TRIALS ON a new dyslexia test for Welsh-speaking children are encouraging, according to the academics testing it.
It is hoped it will replace the widely used English-language screening test that is currently translated to the language of heaven.
The early research has been carried out on bilingual children aged between six and 11 in schools across Denbighshire.
Sian Lloyd, a Welsh-speaking third-year student at Bangor university, devised the new test, which identifies differences between dyslexic and non-dyslexic children who speak Welsh as their mother tongue.
It uses Welsh words with different vowel sounds that are pronounced in the same way, such as "pys" and "pur" and "lliw" and "cyw".
"The idea was to see what kind of errors non-dyslexics performed on these words and compare these with previously diagnosed dyslexics of the same age," said Dr Enlli Thomas, who has worked alongside Ms Lloyd at the university's centre for bilingualism.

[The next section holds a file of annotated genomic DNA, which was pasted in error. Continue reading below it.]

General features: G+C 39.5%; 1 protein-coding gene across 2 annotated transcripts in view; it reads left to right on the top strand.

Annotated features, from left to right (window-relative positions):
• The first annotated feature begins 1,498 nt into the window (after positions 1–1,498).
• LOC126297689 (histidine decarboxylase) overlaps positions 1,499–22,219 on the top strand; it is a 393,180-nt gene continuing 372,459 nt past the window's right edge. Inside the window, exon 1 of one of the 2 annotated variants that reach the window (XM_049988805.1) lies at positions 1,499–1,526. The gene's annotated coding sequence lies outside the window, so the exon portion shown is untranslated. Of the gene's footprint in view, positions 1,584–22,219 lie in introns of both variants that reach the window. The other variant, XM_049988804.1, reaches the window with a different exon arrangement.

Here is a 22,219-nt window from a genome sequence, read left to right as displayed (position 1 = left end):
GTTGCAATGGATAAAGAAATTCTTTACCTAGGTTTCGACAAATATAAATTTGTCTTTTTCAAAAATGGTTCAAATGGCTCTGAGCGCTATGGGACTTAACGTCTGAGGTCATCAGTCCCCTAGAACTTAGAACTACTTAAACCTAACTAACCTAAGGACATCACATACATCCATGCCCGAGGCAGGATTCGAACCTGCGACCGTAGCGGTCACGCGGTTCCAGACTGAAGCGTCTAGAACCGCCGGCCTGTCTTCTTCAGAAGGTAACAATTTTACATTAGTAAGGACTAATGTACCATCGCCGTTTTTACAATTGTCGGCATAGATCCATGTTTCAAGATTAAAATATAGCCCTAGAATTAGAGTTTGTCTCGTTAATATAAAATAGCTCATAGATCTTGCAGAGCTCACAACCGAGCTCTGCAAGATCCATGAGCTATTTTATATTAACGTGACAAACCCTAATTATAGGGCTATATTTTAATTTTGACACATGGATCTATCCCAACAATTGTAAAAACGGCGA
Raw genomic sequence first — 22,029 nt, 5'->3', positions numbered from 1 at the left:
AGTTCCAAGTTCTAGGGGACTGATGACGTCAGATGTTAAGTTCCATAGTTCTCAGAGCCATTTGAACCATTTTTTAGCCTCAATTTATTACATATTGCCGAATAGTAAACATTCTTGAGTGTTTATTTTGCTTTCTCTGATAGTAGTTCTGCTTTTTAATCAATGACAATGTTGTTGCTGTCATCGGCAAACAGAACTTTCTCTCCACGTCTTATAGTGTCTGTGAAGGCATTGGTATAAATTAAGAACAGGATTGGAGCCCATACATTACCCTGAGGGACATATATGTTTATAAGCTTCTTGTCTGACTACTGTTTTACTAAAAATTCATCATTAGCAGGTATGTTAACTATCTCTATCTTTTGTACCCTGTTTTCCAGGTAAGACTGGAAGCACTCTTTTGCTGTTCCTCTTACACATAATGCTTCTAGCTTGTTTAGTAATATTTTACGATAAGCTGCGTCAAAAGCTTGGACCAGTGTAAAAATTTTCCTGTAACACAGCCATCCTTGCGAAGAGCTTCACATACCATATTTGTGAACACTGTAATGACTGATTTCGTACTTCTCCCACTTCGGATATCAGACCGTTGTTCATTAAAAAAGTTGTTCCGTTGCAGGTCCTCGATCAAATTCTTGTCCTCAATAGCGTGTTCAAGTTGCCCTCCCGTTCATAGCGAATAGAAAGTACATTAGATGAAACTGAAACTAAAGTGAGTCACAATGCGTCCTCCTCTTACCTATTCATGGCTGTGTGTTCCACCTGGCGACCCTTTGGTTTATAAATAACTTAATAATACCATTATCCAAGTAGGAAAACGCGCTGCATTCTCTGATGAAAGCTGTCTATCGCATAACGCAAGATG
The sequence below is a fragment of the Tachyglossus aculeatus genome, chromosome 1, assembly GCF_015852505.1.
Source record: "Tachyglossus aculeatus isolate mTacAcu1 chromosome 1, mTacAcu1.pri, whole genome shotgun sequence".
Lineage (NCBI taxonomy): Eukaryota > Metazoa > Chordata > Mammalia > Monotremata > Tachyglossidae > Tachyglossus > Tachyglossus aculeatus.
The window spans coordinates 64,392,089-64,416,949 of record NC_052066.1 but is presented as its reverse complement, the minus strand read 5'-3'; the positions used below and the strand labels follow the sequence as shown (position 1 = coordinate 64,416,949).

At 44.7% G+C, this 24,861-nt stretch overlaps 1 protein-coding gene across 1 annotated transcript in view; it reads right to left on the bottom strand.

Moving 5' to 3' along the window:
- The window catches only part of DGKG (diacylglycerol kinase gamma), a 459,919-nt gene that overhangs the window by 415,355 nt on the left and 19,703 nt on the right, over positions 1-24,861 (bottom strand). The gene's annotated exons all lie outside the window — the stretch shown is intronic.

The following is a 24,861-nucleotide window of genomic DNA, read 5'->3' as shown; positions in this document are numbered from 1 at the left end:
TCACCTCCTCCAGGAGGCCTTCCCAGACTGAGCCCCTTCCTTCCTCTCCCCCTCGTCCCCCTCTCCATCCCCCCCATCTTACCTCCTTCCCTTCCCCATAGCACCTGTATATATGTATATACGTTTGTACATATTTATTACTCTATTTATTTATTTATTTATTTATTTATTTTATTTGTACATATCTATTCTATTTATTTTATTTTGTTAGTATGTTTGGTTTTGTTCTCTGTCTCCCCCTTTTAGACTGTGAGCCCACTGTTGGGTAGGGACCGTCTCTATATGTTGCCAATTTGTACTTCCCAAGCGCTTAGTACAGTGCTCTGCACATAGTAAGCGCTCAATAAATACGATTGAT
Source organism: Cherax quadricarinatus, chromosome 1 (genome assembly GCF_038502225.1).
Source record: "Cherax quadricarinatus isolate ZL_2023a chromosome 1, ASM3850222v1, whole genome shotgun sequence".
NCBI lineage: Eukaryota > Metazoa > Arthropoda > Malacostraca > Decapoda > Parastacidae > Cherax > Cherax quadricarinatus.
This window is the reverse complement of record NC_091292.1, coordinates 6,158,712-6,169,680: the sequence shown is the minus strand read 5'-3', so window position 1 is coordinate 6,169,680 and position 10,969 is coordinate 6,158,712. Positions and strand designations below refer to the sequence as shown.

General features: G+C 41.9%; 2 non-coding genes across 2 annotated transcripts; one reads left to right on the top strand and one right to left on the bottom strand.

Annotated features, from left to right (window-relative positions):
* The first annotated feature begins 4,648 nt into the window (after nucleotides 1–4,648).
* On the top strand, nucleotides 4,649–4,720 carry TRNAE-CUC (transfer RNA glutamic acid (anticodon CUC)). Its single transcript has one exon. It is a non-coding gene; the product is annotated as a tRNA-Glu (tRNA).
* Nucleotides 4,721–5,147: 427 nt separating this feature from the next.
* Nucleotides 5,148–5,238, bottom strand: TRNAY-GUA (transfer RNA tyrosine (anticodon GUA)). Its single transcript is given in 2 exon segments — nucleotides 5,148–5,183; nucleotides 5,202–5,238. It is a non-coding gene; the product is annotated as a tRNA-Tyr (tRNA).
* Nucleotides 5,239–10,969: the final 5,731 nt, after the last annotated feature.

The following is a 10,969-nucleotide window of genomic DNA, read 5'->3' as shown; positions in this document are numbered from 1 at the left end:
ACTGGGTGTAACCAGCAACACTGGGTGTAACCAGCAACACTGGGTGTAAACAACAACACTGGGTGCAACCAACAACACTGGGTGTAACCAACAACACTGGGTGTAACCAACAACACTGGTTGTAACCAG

"The results revealed both quantitative and qualitative differences across the groups, proving that some of these words would act as good predictors of dyslexia in Welsh in a screening test."
A standardised dyslexia-screening test for bilingual children has long been called for.
The research will be presented at a conference at Bangor university on June 10. Run jointly by the Centre for Bilingualism and the Dyslexia Research Department, it is open to all.